@jeremychappell
      and yet the "open" fanatics still think open is a good thing. but suddenly the phony open vs. closed propaganda can't spin the ugly truth: android is open, as in open target.
      banned from zdnet
      • RE: Google kind of, sort of, addresses Android Malware

        @banned from zdnet

        And how did the "open" part of Android cause this? If this was caused by an app coming from a source other than the Google Market, you might be able to tell me that the "openness" of Android caused this. But that is not what happened. It was caused by one dominant market not doing their job. If Apple makes the same mistake (and kudos to them for not making this mistake thus far) not only are iOS users in exactly the same situation Android users find themselves after this fiasco, but they do not even get a chance to choose another market that WILL take better care of them.

        Slam Google all you want for this sloppiness, because they deserve it. But don't tell me that a closed system would have prevented this, because that is completely and utterly false. Due diligence is the reason this has not happened to Apple, and lack of it is why it has happened to Google.
        Michael Kelly
      • RE: Google kind of, sort of, addresses Android Malware

        @Michael Kelly

        Caused might be too strong a word, "facilitated" might be a better one. Google have an "open policy" in their Marketplace; you got an app - you're in. No vetting is done. So you can see this makes adding malware to the Android Marketplace very easy.

        Compare this to Apple's approach. Applications are heavily vetted, checked to see if they crash, if the do what they say (and crucially nothing "extra") and use only Apple's published APIs. Further more applications cannon read each other's files, cannot execute arbitrary background code, must quit at a moments notice to preserve resources. These restrictions make it very difficult to create (effective) malware on iOS. Even plugins are not allowed.

        I'm not saying it is "impossible" to create malware for iOS - but it is a good deal harder.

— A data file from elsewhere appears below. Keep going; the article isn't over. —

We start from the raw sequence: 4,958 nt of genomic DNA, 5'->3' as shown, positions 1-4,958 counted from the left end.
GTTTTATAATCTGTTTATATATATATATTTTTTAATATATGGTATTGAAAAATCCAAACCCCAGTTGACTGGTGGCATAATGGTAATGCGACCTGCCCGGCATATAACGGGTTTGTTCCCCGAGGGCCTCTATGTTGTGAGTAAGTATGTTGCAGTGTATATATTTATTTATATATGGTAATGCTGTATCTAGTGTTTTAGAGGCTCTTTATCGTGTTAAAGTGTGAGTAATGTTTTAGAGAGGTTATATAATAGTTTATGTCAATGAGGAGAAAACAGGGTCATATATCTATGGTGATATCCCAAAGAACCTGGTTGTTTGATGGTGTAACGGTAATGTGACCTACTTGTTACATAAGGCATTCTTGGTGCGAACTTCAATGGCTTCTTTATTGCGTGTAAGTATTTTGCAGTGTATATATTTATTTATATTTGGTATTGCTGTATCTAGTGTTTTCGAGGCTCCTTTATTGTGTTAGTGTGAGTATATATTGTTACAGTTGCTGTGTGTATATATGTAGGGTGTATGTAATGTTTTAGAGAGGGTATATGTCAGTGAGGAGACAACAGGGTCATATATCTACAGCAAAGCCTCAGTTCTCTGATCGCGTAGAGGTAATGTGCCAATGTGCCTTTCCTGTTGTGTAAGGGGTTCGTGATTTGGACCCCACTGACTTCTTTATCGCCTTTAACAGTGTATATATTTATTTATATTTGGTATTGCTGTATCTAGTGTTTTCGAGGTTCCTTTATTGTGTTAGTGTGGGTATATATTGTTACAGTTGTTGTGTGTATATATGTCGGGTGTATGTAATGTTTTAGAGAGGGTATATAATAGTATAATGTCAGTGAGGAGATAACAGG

jeremychappell
      • RE: Google kind of, sort of, addresses Android Malware

        @Michael Kelly,<br><br>You might want to check this (cough) fact<br>" If this was caused by an app coming from a source other than the Google Market"

        Seems to me there have been issues with both the Official "Google Market" as well as "open" Markets
        YaBaby
      • RE: Google kind of, sort of, addresses Android Malware

        @ Michael Kelly

        Yes and no. Google are of course to blame for the poor quality of the Android Market, and may yet be able to turn it round. At the same time, the incentive structure set up by Google, which is more in line with the open source ideology than the incentive structures set up by Apple or Microsoft, is very relevant to the outcome.

        Google charge a nominal registration fee to developers, but no ongoing developer or app fees. In contrast, Apple and Microsoft charge annual developer fees and collect 30 per cent of app revenues. Microsoft also charge a submission fee for free apps. Moreover, whilst Google give Android away, Apple earn a profit on every iPhone sold, and Microsoft earn a profit on every Windows Phone licence sold.

        Google's model is clearly more in line with the open source ideology, where giving away software is the norm. Indeed, the Android Market is the only one of the three that unambiguously allows developers to offer apps licensed under the GNU GPL. This is combined with Google's standard business model of collecting user information in order to sell advertising services. The economic incentives are thus completely different to Apple's or Microsoft's: advertisers, not users, are Google's customers, and improvements to the OS or the app verification system have no direct positive revenue impact.

        Ultimately, the fact that Android is open source doesn't necessarily imply that the OS and app verification schemes will be of poor quality. However, an incentive structure centred on the idea of giving away software promotes cost minimisation instead of revenue maximisation. There is no direct financial incentive either to improve the OS or to ensure that apps are of high quality. The incentives rather favour software produced as cheaply as possible, provided the quality meets the minimum level needed to retain users, and thus to sell advertising services.
        WilErz
      • RE: Google kind of, sort of, addresses Android Malware

        @jeremychappell

        If you choose to have your phone's potential functionality limited and put your trust in the human element that Apple provides for better or worse, then by all means I will not stop you or try to talk you out of that decision. I will say that the human element that Apple provides does not come without its downfalls, because those humans can make mistakes and can make decisions that are not always based on security issues.